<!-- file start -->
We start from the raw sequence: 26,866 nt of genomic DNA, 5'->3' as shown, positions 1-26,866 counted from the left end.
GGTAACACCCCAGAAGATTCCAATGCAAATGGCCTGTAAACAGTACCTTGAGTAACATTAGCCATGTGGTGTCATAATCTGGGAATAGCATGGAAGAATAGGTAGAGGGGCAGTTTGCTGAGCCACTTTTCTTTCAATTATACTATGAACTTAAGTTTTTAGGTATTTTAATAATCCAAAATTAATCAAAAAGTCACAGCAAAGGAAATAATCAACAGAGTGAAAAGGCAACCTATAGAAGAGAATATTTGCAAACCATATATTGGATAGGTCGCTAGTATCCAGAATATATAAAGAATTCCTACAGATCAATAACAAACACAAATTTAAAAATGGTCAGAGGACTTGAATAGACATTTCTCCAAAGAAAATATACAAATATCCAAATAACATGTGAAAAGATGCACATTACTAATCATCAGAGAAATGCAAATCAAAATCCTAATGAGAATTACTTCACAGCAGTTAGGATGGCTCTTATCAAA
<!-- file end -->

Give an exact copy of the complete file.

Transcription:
We start from the raw sequence: 26,866 nt of genomic DNA, 5'->3' as shown, positions 1-26,866 counted from the left end.
GGTAACACCCCAGAAGATTCCAATGCAAATGGCCTGTAAACAGTACCTTGAGTAACATTAGCCATGTGGTGTCATAATCTGGGAATAGCATGGAAGAATAGGTAGAGGGGCAGTTTGCTGAGCCACTTTTCTTTCAATTATACTATGAACTTAAGTTTTTAGGTATTTTAATAATCCAAAATTAATCAAAAAGTCACAGCAAAGGAAATAATCAACAGAGTGAAAAGGCAACCTATAGAAGAGAATATTTGCAAACCATATATTGGATAGGTCGCTAGTATCCAGAATATATAAAGAATTCCTACAGATCAATAACAAACACAAATTTAAAAATGGTCAGAGGACTTGAATAGACATTTCTCCAAAGAAAATATACAAATATCCAAATAACATGTGAAAAGATGCACATTACTAATCATCAGAGAAATGCAAATCAAAATCCTAATGAGAATTACTTCACAGCAGTTAGGATGGCTCTTATCAAA